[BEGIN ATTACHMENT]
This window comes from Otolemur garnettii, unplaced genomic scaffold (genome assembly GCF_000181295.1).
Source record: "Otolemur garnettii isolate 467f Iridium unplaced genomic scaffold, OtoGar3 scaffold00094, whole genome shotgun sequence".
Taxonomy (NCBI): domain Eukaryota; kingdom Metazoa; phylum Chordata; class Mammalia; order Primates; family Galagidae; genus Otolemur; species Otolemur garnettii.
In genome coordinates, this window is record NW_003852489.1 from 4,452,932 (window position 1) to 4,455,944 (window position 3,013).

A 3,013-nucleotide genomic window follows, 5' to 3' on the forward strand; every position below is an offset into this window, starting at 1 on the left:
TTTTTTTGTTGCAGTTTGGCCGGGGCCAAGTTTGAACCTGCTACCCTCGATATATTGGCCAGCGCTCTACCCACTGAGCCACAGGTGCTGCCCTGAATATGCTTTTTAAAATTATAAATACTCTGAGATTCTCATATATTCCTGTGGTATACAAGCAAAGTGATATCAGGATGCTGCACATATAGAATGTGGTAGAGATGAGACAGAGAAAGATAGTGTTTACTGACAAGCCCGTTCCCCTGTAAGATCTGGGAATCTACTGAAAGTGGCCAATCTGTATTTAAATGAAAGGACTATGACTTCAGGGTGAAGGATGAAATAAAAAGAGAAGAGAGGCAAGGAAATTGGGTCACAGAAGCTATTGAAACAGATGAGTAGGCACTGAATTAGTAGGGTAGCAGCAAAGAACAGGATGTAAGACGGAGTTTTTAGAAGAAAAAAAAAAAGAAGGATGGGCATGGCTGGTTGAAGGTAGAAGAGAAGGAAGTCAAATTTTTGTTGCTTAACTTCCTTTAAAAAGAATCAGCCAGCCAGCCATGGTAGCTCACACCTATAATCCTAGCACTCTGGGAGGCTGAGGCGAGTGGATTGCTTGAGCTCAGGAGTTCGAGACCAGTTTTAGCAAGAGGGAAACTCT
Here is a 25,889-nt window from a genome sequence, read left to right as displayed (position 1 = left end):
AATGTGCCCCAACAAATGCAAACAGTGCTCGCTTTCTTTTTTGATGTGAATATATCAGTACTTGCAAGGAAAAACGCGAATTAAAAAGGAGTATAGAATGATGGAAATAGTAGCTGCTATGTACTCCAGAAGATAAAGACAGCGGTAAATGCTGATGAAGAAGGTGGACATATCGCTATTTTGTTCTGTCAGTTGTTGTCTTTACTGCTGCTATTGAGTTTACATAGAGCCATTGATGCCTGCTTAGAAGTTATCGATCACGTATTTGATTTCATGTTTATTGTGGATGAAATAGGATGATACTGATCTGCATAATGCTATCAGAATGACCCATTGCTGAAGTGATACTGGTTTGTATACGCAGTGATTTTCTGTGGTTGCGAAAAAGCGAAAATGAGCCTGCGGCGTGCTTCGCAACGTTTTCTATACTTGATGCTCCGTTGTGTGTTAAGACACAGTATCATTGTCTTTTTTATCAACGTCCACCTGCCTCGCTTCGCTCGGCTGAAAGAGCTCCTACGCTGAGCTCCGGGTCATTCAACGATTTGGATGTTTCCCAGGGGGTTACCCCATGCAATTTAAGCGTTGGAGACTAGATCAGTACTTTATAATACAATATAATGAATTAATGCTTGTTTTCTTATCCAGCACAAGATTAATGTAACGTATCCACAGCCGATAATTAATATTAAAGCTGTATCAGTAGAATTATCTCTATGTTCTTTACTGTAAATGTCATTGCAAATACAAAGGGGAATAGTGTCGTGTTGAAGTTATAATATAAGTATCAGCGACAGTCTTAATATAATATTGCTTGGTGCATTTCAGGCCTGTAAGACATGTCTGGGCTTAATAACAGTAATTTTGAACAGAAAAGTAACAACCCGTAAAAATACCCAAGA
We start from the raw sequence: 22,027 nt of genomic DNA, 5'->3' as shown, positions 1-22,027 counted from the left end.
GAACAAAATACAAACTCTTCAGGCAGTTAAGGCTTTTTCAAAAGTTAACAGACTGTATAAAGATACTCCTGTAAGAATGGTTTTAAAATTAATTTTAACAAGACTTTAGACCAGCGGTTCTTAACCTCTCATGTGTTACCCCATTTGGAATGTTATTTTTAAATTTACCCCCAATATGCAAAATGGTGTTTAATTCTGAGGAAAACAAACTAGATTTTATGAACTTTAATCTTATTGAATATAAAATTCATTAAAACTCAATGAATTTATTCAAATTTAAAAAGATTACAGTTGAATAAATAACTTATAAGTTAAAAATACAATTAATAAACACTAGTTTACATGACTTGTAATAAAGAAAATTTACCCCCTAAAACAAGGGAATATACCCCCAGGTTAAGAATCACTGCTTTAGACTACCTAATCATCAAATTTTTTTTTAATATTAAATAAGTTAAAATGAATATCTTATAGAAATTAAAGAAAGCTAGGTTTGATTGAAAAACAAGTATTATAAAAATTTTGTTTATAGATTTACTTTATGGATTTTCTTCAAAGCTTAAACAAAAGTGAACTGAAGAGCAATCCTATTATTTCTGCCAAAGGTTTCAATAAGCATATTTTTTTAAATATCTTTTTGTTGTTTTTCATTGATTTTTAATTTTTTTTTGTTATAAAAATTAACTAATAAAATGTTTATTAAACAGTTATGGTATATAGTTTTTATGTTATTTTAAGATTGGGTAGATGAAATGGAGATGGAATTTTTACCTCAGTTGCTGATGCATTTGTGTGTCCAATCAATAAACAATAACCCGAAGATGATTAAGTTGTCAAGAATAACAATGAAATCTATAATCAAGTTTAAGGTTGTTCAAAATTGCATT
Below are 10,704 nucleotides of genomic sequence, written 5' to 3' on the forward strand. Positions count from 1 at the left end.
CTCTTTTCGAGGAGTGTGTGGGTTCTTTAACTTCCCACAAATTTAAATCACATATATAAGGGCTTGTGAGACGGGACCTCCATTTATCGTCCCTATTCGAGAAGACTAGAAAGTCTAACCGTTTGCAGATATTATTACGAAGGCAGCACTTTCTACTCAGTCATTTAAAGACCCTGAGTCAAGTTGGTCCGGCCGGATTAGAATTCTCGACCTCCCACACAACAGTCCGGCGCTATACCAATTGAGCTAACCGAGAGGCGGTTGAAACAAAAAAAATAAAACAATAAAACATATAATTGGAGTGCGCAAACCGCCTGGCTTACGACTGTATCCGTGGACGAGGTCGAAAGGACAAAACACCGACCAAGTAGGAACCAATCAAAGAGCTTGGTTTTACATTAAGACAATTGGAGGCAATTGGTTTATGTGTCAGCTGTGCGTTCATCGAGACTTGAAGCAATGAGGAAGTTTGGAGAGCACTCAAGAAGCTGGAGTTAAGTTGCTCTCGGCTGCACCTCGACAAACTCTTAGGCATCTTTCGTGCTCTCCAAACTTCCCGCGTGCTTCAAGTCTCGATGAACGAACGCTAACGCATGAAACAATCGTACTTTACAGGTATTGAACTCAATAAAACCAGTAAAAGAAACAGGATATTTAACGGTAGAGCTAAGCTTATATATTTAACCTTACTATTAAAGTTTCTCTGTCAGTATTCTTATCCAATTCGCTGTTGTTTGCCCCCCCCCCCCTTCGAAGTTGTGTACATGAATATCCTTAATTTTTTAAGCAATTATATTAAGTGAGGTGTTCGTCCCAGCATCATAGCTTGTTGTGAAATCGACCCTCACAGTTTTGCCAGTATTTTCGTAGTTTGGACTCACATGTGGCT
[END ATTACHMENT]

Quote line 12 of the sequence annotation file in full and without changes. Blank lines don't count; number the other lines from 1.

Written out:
CTCTTTTCGAGGAGTGTGTGGGTTCTTTAACTTCCCACAAATTTAAATCACATATATAAGGGCTTGTGAGACGGGACCTCCATTTATCGTCCCTATTCGAGAAGACTAGAAAGTCTAACCGTTTGCAGATATTATTACGAAGGCAGCACTTTCTACTCAGTCATTTAAAGACCCTGAGTCAAGTTGGTCCGGCCGGATTAGAATTCTCGACCTCCCACACAACAGTCCGGCGCTATACCAATTGAGCTAACCGAGAGGCGGTTGAAACAAAAAAAATAAAACAATAAAACATATAATTGGAGTGCGCAAACCGCCTGGCTTACGACTGTATCCGTGGACGAGGTCGAAAGGACAAAACACCGACCAAGTAGGAACCAATCAAAGAGCTTGGTTTTACATTAAGACAATTGGAGGCAATTGGTTTATGTGTCAGCTGTGCGTTCATCGAGACTTGAAGCAATGAGGAAGTTTGGAGAGCACTCAAGAAGCTGGAGTTAAGTTGCTCTCGGCTGCACCTCGACAAACTCTTAGGCATCTTTCGTGCTCTCCAAACTTCCCGCGTGCTTCAAGTCTCGATGAACGAACGCTAACGCATGAAACAATCGTACTTTACAGGTATTGAACTCAATAAAACCAGTAAAAGAAACAGGATATTTAACGGTAGAGCTAAGCTTATATATTTAACCTTACTATTAAAGTTTCTCTGTCAGTATTCTTATCCAATTCGCTGTTGTTTGCCCCCCCCCCCCTTCGAAGTTGTGTACATGAATATCCTTAATTTTTTAAGCAATTATATTAAGTGAGGTGTTCGTCCCAGCATCATAGCTTGTTGTGAAATCGACCCTCACAGTTTTGCCAGTATTTTCGTAGTTTGGACTCACATGTGGCT